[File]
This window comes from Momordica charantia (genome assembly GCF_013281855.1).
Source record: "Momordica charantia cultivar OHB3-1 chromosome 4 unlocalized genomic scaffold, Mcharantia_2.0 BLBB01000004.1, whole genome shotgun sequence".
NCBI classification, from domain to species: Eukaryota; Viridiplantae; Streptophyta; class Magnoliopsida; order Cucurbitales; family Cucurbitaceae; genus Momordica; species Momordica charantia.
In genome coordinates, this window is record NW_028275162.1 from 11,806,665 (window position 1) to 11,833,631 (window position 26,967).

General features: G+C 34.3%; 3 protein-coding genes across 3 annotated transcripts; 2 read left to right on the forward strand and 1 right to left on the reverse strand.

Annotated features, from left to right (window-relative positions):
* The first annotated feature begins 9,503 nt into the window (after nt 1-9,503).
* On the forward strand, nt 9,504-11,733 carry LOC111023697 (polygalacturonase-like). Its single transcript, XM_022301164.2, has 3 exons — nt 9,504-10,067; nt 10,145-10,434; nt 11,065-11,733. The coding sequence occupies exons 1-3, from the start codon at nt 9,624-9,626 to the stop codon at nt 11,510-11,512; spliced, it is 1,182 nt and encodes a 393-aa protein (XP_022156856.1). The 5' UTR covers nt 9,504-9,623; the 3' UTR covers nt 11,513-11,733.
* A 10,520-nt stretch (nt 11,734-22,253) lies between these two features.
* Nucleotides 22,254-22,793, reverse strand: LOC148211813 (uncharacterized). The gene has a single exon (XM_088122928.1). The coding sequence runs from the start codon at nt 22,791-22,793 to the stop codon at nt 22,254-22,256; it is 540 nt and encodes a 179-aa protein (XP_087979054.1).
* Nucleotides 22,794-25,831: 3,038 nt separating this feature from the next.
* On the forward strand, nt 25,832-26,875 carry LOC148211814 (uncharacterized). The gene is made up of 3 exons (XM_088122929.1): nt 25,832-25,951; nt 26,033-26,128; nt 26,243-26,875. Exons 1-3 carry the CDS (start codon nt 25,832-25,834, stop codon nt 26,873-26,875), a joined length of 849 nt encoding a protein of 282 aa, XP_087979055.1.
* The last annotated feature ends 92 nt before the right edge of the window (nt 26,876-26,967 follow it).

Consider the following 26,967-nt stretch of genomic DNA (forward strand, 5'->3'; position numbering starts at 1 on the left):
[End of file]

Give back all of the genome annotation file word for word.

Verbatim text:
This window comes from Momordica charantia (genome assembly GCF_013281855.1).
Source record: "Momordica charantia cultivar OHB3-1 chromosome 4 unlocalized genomic scaffold, Mcharantia_2.0 BLBB01000004.1, whole genome shotgun sequence".
NCBI classification, from domain to species: Eukaryota; Viridiplantae; Streptophyta; class Magnoliopsida; order Cucurbitales; family Cucurbitaceae; genus Momordica; species Momordica charantia.
In genome coordinates, this window is record NW_028275162.1 from 11,806,665 (window position 1) to 11,833,631 (window position 26,967).

General features: G+C 34.3%; 3 protein-coding genes across 3 annotated transcripts; 2 read left to right on the forward strand and 1 right to left on the reverse strand.

Annotated features, from left to right (window-relative positions):
* The first annotated feature begins 9,503 nt into the window (after nt 1-9,503).
* On the forward strand, nt 9,504-11,733 carry LOC111023697 (polygalacturonase-like). Its single transcript, XM_022301164.2, has 3 exons — nt 9,504-10,067; nt 10,145-10,434; nt 11,065-11,733. The coding sequence occupies exons 1-3, from the start codon at nt 9,624-9,626 to the stop codon at nt 11,510-11,512; spliced, it is 1,182 nt and encodes a 393-aa protein (XP_022156856.1). The 5' UTR covers nt 9,504-9,623; the 3' UTR covers nt 11,513-11,733.
* A 10,520-nt stretch (nt 11,734-22,253) lies between these two features.
* Nucleotides 22,254-22,793, reverse strand: LOC148211813 (uncharacterized). The gene has a single exon (XM_088122928.1). The coding sequence runs from the start codon at nt 22,791-22,793 to the stop codon at nt 22,254-22,256; it is 540 nt and encodes a 179-aa protein (XP_087979054.1).
* Nucleotides 22,794-25,831: 3,038 nt separating this feature from the next.
* On the forward strand, nt 25,832-26,875 carry LOC148211814 (uncharacterized). The gene is made up of 3 exons (XM_088122929.1): nt 25,832-25,951; nt 26,033-26,128; nt 26,243-26,875. Exons 1-3 carry the CDS (start codon nt 25,832-25,834, stop codon nt 26,873-26,875), a joined length of 849 nt encoding a protein of 282 aa, XP_087979055.1.
* The last annotated feature ends 92 nt before the right edge of the window (nt 26,876-26,967 follow it).

Consider the following 26,967-nt stretch of genomic DNA (forward strand, 5'->3'; position numbering starts at 1 on the left):